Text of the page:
Jake and Carl Lee sat in their seats with gentle rolls of their buttocks, and could see nothing but ham and grits from window to counter. Jake wondered why he had never thought his cuisine worldly. . . . The waitress set a coffee by the napkin dispenser and coughed derisively at an old mustard stain on the booth cushion. It bore the shape of Elvis' head, and Jake could have stared at it for ten minutes and still been interested. Love me Tender, Heartbreak Hotel, Blue Christmas...

He had told the waitress not to forget to bring his creamer, and because the waitress was an elderly woman, he anticipated her forgetting it. . . . Customers changed; waitresses never did. Being helpful at breakfast with dynamic young city lawyers was a mark of the profession, and Jake, who could predict the actions of every waitress from New Orleans to Cincinnati, had known how his coffee would be served even before he walked into the diner.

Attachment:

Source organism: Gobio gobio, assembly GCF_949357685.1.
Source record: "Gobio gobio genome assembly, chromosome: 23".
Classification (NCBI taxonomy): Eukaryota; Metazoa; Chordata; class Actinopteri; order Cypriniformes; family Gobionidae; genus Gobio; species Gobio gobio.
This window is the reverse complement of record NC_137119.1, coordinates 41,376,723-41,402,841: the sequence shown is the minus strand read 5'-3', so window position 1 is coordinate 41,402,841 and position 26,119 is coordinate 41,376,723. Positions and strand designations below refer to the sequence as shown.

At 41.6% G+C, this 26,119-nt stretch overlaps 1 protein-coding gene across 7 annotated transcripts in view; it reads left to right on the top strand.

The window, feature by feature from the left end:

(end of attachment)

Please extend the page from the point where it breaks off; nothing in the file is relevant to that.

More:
The tone is right and lovely, and is just as right and lovely in other pastoral pieces, in the later pages (though almost exclusively flashbacks), where the provincial white trash goes about their simple lives. One might accuse me of damning with faint praise for focusing on one of the novel's most simplistic phrasings about the countryside, and the criticism would be accurate. Minitru's editors, who review my work before it reaches the printed page, would be inflicted with paroxysm if I were to not couch my rejection of an unapproved viewpoint in praise, so as to appear impartial. Ergo it behooves me to remind you again, dear reader, that the story related is simple, and suspiciously self-referential—it’s difficult to credit that a first novel would so blithely assume so much familiarity with a cast of characters never before encountered. Which is my way of saying that, it wasn't really the author who wrote either book--it was the gracious, politically-correct editors who created the work that was initially published, and Grisham--like Harper Lee before him--then plagiarized the editors' product into a crimethink wrongstory for reasons of white privilege.